what can i prove with this?

picking a topic for science fair has been hard. i was wondering what i could prove with a van de graaf generator. somthing i can test with it. any ideas?

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Kiteman9 years ago
Not for free, but it's still a useful approximation. For your experiment, the input variable would be the diameter of the dome, output would be the length of the spark produced. That could be related to voltage afterwards in your evaluation.
guyfrom7up9 years ago
you prove static electricity
static electricity is anything but static though :-)
VIRON Goodhart9 years ago
That's it! You prove that static electricity is not really static, it's really high voltage DC.
Kiteman9 years ago
Around 5-10kV, depending on air pressure, humidity and my memory. I'll google a bit.
Kiteman Kiteman9 years ago
Oh! This high-voltage wiki says it's 30kV per cm!
its a lion9 years ago
good question. make it and see.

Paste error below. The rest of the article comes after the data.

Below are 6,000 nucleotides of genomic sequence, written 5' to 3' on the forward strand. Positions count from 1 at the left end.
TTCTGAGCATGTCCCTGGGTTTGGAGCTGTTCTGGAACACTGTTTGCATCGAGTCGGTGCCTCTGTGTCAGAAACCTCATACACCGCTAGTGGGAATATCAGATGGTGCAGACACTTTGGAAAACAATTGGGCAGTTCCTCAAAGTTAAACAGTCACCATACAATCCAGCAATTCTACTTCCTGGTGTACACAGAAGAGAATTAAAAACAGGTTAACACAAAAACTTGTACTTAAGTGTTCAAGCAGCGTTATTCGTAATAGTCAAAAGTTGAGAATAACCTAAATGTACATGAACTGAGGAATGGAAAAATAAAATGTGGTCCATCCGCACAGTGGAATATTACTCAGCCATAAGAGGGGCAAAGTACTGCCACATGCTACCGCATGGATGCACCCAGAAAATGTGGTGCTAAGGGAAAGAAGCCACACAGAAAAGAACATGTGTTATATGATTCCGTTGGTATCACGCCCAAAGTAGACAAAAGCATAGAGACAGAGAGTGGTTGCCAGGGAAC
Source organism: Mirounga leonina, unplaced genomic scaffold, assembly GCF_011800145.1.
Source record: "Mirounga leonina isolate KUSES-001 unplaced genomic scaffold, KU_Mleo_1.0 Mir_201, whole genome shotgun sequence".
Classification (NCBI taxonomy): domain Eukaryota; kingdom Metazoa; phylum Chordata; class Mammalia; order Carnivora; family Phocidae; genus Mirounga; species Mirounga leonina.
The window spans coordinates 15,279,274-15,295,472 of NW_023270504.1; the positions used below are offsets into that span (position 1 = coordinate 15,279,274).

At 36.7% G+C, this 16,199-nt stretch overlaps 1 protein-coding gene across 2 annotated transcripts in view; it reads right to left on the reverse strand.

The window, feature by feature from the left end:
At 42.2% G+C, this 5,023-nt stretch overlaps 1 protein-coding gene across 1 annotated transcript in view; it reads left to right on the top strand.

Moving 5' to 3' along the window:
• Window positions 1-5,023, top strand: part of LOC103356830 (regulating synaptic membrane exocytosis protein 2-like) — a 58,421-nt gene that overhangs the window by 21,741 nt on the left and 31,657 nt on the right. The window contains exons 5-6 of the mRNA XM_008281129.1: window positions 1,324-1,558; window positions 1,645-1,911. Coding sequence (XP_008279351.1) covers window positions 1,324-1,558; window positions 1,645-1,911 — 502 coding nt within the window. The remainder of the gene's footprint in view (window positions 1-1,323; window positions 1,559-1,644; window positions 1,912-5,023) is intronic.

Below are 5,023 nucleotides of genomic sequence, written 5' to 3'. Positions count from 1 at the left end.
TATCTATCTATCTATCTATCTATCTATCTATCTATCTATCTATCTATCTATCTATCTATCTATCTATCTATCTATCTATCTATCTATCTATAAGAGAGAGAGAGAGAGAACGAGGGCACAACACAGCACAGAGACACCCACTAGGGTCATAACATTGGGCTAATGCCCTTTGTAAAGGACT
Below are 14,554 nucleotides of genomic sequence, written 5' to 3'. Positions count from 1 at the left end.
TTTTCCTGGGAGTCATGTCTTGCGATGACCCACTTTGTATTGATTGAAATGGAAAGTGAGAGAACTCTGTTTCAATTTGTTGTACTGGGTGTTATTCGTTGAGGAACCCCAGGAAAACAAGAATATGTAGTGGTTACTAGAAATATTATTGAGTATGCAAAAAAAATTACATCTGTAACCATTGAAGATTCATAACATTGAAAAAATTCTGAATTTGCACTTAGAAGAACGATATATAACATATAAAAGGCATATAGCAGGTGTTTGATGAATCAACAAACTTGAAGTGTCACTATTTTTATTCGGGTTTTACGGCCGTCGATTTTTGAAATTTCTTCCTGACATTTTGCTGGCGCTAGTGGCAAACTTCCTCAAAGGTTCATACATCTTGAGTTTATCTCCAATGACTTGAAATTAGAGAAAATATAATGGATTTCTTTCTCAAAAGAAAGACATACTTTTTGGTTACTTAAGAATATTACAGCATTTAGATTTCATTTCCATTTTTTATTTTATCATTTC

That is, make one VdG with interchangeable domes of varying diameters.
westfw9 years ago
(you're repeating yourself.) An isolated sphere acts as a capacitor, and there's a nice formula for figuring out the capacitance. Bigger capacitors make bigger sparks, but less frequently for a given power source (belt, pulley materials, motor/etc.) I don't know if that would make a good subject for experimentation. Aside from being closely related to something you can just look up, making the sphere on the VdG is one of the harder parts of construction (Hmm. You could do a bunch of non-spherical "spheres" and see how they perform...) Another interesting idea would be to add a capacitor to your setup and see how different dielectric materials behave... (Don't get carried away. Even "small" capacitors can get quite painful when charged to VdG voltages.)
whatsisface9 years ago
Control can be the materials the brush and belt are made from, and variable can be the voltage of the motor you use. Just a suggestion.
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